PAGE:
Reinforced soil, or mechanically stabilized soil, is a construction technique that consists of soil that has been strengthened by tensile elements such as metal strips, geotextiles, or geogrids. In the 1960's the French Road Research Laboratory conducted extensive research to evaluate the beneficial effects of using reinforced soil as a construction technique. Results of the early work were well documented by Vidal . During the last thirty years many retaining walls and embankments were constructed all over the world using reinforced soil, and they have performed very well.
The metallic strips that are used for reinforced soil are usually galvanized steel strips. However, the galvanized steel strips are subject to corrosion at the rate of about 0.025 to 0.05 mm/year. Hence, depending on the projected service life of a given structure, allowances must be made for the rate of corrosion.
Geotextiles and geogrids are non-biodegradable materials. They are made from petroleum products such as polyester, polyethylene, and polypropylene.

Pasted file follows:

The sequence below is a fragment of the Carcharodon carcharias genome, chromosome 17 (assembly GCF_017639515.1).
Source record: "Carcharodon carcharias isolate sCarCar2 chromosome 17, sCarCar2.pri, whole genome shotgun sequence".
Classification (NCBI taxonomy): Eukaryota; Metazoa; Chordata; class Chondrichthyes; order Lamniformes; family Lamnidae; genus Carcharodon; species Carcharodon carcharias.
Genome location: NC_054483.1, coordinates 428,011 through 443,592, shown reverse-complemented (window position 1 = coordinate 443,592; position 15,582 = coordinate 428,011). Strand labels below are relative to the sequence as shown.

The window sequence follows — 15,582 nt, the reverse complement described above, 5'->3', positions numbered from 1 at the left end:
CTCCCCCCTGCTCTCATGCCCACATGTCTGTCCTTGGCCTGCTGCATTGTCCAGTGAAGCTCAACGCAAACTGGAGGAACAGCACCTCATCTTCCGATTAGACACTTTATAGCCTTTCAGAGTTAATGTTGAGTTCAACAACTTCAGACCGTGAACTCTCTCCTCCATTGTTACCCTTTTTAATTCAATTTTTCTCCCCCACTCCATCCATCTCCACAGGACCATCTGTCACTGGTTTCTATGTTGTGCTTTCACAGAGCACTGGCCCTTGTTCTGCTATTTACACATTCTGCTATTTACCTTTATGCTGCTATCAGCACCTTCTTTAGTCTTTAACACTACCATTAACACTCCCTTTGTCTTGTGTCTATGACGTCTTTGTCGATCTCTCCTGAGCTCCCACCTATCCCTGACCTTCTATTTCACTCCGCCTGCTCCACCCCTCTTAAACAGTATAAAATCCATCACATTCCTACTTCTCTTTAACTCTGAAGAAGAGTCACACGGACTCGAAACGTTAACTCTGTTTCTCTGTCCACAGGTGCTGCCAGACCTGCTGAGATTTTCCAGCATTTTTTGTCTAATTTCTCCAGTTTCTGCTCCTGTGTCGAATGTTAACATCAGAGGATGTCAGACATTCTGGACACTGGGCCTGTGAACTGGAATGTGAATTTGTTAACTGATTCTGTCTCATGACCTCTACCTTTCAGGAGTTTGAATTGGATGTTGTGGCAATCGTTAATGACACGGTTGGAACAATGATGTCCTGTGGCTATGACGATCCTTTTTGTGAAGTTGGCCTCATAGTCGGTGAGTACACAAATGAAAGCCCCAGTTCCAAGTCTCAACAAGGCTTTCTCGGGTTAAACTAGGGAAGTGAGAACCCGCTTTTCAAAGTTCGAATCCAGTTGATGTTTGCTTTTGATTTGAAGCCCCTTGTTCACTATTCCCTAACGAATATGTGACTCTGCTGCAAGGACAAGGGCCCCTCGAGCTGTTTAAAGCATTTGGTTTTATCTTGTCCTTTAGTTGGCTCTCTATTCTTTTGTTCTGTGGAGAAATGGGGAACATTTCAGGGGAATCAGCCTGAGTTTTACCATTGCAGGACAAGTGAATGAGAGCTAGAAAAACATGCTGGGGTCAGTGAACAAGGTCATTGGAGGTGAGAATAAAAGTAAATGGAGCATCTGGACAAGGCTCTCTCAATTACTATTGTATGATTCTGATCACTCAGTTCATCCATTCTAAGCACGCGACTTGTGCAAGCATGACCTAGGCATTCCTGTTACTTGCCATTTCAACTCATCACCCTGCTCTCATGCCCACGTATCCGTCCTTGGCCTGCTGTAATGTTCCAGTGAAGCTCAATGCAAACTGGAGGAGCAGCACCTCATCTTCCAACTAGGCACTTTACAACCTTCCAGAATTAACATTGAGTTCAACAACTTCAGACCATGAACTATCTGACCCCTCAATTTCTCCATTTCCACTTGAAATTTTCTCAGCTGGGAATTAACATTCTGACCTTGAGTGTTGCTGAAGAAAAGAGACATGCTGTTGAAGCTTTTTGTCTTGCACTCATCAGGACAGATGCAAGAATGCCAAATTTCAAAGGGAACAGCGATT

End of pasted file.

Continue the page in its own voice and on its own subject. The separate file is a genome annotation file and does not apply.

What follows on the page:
Geotextiles perform four major functions: (a) allow drainage from the soil; (b) keep the soil layers separated; (c) provide reinforcement to the soil; and (d) allow free seepage from one layer of soil to the other; however, they protect fine-grained soil from being washed into the coarse-grained soil.
Geogrids are made by tensile drawing of polymer materials such as poly-ethylene and polypropylene. They are relatively stiff material compared to geo-textiles. They have large apertures which allow interlocking with surrounding soil to perform the functions of reinforcement and/or segregation. Commercially available geogrids are generally of two types—uniaxial and biaxial.
Figures 7.1a and 7.1b show these two types of geogrids. Geogrids are manufactured so that the open areas of the grids are greater than 50% of the total area. They develop reinforcing strength at low strain levels such as 2%.
FIGURE 7.1 Geogrids: (a) Uniaxial; (b) Biaxial